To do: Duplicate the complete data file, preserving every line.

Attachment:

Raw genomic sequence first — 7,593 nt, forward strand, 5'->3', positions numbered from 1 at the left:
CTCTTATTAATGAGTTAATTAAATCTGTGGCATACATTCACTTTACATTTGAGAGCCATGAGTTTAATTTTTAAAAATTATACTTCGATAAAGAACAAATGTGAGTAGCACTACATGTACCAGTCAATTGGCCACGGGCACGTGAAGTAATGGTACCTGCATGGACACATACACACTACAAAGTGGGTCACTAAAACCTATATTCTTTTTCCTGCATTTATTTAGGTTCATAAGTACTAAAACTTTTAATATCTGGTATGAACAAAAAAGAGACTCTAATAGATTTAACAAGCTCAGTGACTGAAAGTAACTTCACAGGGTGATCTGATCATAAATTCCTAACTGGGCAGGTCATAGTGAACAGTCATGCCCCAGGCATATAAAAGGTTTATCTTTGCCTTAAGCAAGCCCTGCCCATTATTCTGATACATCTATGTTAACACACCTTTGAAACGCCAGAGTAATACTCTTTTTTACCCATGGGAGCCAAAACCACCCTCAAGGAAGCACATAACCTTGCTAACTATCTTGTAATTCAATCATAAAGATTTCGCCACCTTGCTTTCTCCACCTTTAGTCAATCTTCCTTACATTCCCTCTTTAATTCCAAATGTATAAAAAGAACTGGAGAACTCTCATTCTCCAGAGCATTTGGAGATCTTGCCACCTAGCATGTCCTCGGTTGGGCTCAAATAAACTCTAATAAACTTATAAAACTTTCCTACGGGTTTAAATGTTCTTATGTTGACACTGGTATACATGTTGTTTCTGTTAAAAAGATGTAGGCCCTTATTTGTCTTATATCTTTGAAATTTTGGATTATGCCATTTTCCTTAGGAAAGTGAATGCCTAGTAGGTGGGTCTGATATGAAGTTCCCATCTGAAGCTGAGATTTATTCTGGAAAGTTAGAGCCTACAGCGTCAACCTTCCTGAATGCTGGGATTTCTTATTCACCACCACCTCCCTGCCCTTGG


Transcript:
Raw genomic sequence first — 7,593 nt, forward strand, 5'->3', positions numbered from 1 at the left:
CTCTTATTAATGAGTTAATTAAATCTGTGGCATACATTCACTTTACATTTGAGAGCCATGAGTTTAATTTTTAAAAATTATACTTCGATAAAGAACAAATGTGAGTAGCACTACATGTACCAGTCAATTGGCCACGGGCACGTGAAGTAATGGTACCTGCATGGACACATACACACTACAAAGTGGGTCACTAAAACCTATATTCTTTTTCCTGCATTTATTTAGGTTCATAAGTACTAAAACTTTTAATATCTGGTATGAACAAAAAAGAGACTCTAATAGATTTAACAAGCTCAGTGACTGAAAGTAACTTCACAGGGTGATCTGATCATAAATTCCTAACTGGGCAGGTCATAGTGAACAGTCATGCCCCAGGCATATAAAAGGTTTATCTTTGCCTTAAGCAAGCCCTGCCCATTATTCTGATACATCTATGTTAACACACCTTTGAAACGCCAGAGTAATACTCTTTTTTACCCATGGGAGCCAAAACCACCCTCAAGGAAGCACATAACCTTGCTAACTATCTTGTAATTCAATCATAAAGATTTCGCCACCTTGCTTTCTCCACCTTTAGTCAATCTTCCTTACATTCCCTCTTTAATTCCAAATGTATAAAAAGAACTGGAGAACTCTCATTCTCCAGAGCATTTGGAGATCTTGCCACCTAGCATGTCCTCGGTTGGGCTCAAATAAACTCTAATAAACTTATAAAACTTTCCTACGGGTTTAAATGTTCTTATGTTGACACTGGTATACATGTTGTTTCTGTTAAAAAGATGTAGGCCCTTATTTGTCTTATATCTTTGAAATTTTGGATTATGCCATTTTCCTTAGGAAAGTGAATGCCTAGTAGGTGGGTCTGATATGAAGTTCCCATCTGAAGCTGAGATTTATTCTGGAAAGTTAGAGCCTACAGCGTCAACCTTCCTGAATGCTGGGATTTCTTATTCACCACCACCTCCCTGCCCTTGG